It's a dangerous scary world out  there--especially the Georgetown intersections.

Wednesday, February 10, 2016

Epic Tantrum Failure of the Bully


Once upon a time I knew a man who threw tantrums and bullied his way thru life. Very few limits, if any, were placed on him. He avoided personal responsibility at all costs. He expected, demanded, and received the care of others for his well-being, because according to him, to take responsibility for himself would result in a "loss of his money and freedom.”  
He was perfectly content to allow others to meet all his needs—and most of his wants. Perfectly content to abuse the system. Perfectly content to pitch fits until other people  picked up his slack. Until other people took care of his needs.

His lifestyle of entitlement, personal irresponsibility, bullying, and tantrum throwing served him most of his life. But in the end, a failed bully-session and a temper tantrum gone awry cost him everything he sought to keep—his money, his freedom, and soon his very life.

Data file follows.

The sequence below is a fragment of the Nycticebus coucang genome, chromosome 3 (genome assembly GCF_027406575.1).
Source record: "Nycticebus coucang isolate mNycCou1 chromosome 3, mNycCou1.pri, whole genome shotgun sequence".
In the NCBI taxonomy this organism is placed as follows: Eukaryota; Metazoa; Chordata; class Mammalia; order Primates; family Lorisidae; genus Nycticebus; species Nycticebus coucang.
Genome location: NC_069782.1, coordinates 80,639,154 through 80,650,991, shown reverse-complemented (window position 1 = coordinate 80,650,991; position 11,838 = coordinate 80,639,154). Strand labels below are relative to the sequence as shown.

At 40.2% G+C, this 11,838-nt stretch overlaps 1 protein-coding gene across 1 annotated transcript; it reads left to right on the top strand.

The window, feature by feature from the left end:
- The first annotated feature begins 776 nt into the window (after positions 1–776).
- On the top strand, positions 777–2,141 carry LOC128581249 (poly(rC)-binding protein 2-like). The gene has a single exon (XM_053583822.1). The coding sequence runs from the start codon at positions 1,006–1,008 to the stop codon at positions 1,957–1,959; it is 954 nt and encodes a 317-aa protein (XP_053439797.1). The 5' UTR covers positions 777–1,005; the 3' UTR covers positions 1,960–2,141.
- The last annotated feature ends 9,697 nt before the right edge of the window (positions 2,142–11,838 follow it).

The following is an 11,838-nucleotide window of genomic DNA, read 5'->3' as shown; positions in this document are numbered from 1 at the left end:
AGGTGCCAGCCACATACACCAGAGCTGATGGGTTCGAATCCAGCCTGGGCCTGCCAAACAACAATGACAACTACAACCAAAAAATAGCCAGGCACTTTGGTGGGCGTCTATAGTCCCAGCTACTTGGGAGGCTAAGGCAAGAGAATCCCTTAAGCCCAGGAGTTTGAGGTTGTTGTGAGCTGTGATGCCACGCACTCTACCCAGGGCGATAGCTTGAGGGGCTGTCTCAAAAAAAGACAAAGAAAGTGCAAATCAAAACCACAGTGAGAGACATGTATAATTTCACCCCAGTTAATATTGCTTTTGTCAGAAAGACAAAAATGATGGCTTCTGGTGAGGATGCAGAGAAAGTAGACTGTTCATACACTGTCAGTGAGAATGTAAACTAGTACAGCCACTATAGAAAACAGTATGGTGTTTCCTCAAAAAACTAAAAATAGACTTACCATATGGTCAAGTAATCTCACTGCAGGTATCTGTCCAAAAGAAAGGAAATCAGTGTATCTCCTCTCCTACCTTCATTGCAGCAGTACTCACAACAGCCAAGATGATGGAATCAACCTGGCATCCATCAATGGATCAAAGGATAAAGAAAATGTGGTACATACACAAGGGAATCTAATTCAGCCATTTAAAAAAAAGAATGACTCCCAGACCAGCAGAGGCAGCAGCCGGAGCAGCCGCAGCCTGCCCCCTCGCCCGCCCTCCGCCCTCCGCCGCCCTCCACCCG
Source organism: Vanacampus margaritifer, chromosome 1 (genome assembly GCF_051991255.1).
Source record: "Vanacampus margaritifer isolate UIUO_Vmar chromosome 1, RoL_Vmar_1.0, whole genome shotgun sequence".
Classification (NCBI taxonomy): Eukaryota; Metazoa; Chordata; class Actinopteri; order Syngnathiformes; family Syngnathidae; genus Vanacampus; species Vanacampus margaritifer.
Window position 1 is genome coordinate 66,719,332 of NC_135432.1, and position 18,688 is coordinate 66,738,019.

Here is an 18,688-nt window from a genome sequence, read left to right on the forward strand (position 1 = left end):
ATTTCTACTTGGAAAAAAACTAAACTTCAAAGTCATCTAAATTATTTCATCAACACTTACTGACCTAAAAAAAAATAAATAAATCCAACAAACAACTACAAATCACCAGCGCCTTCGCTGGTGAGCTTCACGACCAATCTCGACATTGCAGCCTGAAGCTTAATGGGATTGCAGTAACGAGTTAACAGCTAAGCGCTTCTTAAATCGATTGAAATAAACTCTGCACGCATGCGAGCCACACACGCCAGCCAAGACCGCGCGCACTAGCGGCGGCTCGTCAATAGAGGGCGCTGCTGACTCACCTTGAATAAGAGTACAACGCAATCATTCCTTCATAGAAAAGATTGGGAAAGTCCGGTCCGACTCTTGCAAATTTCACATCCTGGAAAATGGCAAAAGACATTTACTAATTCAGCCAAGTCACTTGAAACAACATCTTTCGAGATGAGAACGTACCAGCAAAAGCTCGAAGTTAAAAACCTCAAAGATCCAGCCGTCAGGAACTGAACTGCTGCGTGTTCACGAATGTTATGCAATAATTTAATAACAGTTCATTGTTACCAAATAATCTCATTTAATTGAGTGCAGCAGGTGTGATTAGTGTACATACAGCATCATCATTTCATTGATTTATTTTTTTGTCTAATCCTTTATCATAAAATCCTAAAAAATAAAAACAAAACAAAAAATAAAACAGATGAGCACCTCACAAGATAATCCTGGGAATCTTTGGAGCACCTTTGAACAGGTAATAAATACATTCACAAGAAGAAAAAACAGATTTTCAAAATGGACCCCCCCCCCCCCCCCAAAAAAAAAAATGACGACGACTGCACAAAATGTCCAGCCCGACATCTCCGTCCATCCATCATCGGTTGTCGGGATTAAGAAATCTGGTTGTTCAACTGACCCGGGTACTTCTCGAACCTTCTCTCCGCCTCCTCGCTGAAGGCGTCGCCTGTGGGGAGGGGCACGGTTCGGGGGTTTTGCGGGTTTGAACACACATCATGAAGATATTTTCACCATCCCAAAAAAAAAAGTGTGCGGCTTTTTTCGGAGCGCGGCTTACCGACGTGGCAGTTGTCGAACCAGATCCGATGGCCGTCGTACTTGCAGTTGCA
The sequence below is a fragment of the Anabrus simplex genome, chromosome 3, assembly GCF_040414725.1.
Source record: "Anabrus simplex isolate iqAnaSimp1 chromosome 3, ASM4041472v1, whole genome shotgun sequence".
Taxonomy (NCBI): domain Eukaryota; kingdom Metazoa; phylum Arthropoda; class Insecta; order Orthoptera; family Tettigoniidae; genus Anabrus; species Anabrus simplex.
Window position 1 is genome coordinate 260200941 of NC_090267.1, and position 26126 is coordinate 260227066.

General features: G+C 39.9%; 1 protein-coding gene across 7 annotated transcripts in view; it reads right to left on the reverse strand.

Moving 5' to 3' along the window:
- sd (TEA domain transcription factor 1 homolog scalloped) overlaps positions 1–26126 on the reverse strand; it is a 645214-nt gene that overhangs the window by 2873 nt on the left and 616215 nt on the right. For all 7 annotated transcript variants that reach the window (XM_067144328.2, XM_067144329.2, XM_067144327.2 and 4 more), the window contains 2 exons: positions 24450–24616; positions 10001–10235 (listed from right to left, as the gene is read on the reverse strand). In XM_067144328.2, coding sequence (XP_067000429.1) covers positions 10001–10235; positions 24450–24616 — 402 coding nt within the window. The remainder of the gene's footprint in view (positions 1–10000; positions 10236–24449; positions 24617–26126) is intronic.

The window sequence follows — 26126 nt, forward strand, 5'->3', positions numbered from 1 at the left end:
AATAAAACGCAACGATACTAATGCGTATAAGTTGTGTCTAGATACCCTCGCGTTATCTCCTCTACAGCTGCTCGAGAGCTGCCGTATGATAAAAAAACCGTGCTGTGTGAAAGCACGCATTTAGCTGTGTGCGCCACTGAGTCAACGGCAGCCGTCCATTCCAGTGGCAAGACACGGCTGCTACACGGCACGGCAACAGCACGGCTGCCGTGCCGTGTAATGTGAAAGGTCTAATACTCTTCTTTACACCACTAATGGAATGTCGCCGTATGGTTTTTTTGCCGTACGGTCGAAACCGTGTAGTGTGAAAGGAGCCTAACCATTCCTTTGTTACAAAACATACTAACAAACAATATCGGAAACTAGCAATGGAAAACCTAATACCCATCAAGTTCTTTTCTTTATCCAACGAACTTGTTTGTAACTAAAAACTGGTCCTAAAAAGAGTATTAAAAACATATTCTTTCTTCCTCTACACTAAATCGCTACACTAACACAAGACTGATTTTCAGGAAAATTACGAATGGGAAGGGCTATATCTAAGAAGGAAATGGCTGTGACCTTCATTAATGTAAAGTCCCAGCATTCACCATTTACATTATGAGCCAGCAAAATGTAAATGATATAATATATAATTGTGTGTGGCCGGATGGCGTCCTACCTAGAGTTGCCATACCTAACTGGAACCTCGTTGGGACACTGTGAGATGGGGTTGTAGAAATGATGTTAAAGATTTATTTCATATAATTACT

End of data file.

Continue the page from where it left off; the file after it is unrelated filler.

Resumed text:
Who is at fault?

Him—because he was doing what had worked for him his entire life?

Society—because we allowed and enabled the behaviors to continue?

As much as we hate discipline, and as much as we balk against rules and limits—and answers other than "yes" (like "wait" and "no"), these unpopular answers, rules, and limits  are important.
There are reasons, we should work for our food and housing. There are reasons we should pay our taxes, wear our seat belts and helmets, and keep our insurance up to date. There are reasons we should not pass in low visibility roadways, or speed in certain conditions.  These limits keep us safer from harmful situations. These expectations help us to live productive lives and avoid the most destitute of situations.